Sorry to laugh, but other than waiting possibly years to buy at retail, you will have to open up your wallet. And to be honest, if you decide to buy from a dealer, I would do it sooner than later. I cannot imagine these Snoopys going down in price. Sorry, I have no other useful tips in this regard.
Maybe some general tips then, for people who want to start collecting?
Buy what sings to you. I do get asked for advice on a regular basis and my first question is always, “Have you tried the watch on?” I could never buy a watch that did not sing to me. Having said this, looking back, it has cost me. I could have bought various Omegas (that literally sat here in Japan for years) for next to nothing but was not moved by them at the time. An Omega Alaska Project BNIB sat for almost two years at a shop here in Nakano for $4K. Same with the Tin Tin and Japan Racing Dial models. They did nothing for me and I never bought one when I could have. The Racing Dial now sings to me. A shame as it is too late. Sigh.
And this is Lesson Two: never say never. The more I learn about watches, the more I evolve as a collector. And I think this is universal. What we appreciate now we may not care for in five years and vice versa. But in the end, if you put the watch on and you love what you see and feel, buy it! And don’t worry about what others think.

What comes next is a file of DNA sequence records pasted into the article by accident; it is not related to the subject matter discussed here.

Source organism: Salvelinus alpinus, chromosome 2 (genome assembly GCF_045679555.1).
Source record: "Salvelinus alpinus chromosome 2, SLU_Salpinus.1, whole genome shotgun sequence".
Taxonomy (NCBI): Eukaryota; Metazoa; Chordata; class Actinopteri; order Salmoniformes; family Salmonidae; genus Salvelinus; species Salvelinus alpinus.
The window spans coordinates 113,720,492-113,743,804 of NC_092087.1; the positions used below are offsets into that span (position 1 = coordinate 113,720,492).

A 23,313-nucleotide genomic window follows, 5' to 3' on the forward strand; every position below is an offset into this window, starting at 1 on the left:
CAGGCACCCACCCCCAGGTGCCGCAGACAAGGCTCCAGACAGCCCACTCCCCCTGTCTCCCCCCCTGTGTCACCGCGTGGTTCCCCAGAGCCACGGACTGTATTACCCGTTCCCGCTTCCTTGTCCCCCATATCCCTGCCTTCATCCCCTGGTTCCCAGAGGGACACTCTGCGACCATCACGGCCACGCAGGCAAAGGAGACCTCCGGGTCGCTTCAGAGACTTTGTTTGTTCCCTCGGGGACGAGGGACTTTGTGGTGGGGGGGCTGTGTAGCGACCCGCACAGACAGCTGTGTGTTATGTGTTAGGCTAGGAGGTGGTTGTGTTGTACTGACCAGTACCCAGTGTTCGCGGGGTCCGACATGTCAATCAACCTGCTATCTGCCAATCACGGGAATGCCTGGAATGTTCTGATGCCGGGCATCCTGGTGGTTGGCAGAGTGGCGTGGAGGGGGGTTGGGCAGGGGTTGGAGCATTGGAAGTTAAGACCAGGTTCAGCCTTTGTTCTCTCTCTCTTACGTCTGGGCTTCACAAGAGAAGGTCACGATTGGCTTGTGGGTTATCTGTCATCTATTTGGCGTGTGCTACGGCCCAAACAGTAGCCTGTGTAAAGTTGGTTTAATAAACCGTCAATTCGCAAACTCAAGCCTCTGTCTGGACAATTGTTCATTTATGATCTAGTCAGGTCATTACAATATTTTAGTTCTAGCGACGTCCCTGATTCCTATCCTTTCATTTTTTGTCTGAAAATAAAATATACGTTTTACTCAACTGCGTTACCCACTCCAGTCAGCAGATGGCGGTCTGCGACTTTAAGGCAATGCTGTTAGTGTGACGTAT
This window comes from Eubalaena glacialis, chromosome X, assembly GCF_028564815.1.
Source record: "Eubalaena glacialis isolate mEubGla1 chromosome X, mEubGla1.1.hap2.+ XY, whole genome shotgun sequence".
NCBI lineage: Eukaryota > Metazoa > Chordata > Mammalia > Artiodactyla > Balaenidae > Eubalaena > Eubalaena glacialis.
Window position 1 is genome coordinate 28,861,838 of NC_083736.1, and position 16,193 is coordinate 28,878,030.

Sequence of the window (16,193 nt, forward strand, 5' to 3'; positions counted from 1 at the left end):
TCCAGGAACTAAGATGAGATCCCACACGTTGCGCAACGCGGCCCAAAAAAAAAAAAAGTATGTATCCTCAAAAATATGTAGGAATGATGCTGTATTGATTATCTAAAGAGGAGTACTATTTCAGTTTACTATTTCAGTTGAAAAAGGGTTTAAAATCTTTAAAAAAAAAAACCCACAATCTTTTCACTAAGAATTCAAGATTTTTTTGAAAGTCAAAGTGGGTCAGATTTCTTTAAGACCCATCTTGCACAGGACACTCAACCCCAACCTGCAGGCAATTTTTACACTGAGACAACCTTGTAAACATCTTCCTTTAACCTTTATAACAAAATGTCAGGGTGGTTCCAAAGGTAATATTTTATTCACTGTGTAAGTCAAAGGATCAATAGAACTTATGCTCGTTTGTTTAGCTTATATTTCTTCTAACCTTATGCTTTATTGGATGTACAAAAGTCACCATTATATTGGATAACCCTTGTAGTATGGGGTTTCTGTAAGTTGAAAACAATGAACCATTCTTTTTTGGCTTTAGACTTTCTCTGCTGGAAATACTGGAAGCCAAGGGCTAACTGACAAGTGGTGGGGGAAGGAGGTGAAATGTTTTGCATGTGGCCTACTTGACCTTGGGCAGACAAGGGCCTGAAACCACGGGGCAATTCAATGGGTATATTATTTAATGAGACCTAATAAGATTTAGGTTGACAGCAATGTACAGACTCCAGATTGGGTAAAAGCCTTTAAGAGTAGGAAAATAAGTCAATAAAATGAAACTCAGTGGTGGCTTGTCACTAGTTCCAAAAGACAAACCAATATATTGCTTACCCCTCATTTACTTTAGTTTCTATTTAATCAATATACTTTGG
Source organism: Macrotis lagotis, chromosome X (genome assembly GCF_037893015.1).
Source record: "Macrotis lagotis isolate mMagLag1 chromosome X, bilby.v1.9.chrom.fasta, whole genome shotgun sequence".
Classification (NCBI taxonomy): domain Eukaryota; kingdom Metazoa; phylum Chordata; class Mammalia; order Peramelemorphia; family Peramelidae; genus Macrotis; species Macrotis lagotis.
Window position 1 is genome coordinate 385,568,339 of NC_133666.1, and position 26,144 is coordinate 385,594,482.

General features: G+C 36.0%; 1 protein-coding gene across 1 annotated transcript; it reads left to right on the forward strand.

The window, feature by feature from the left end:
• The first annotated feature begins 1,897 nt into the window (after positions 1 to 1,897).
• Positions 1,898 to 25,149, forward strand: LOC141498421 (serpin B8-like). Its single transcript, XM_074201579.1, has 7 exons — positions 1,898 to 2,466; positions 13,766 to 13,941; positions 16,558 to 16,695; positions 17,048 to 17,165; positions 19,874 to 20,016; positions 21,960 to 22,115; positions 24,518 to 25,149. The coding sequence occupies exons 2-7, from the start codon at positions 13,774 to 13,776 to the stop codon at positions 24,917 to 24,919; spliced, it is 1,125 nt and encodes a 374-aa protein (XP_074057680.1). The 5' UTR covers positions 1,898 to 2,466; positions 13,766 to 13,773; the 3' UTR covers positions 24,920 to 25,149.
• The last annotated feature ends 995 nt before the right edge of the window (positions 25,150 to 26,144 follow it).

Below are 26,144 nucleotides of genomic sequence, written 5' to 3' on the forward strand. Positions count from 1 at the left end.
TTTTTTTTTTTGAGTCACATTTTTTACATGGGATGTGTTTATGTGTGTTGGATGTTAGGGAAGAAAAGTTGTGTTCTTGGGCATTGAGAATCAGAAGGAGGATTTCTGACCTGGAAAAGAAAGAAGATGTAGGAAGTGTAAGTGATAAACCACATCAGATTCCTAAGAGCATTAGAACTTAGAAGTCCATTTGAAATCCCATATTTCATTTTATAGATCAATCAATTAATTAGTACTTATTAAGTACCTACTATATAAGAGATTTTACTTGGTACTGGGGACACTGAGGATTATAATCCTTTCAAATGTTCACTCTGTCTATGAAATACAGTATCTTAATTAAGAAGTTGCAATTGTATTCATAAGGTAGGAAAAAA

Another bit of advice? As opposed to buying (or not buying) based on a brand name, buy based on model. There is no brand that is universally loved for all of its offerings, but there are surely models from almost any brand that are considered classics. Buy a classic and even if it stops singing to you one day, you will surely be able to sell it to someone who will want it. This has happened to me on a few occasions and I sincerely appreciate the mentors I have had over the years pointing me in this “right direction.”
You mean other collectors?
Mos def! Since about 2010, I have made some amazing friendships through forums and various social media outlets. And pre-Covid 19 it was nice to be able to travel the planet and know that anywhere I was visiting I was going to be able to meet up with someone for a beer and a meal and to talk watches and life in general. And it has applied in reverse. I have met more than a few friends on their visits to Tokyo and had a great time showing them around here in the Big Mikan. And many of these friends are serious collectors and have shared their knowledge of watches with me and for this, I will be forever grateful. Some of the nicest, trustworthy, generous, and most caring people I have ever met have been through this hobby of ours and I have zero regrets about getting involved and making it a part of my daily life.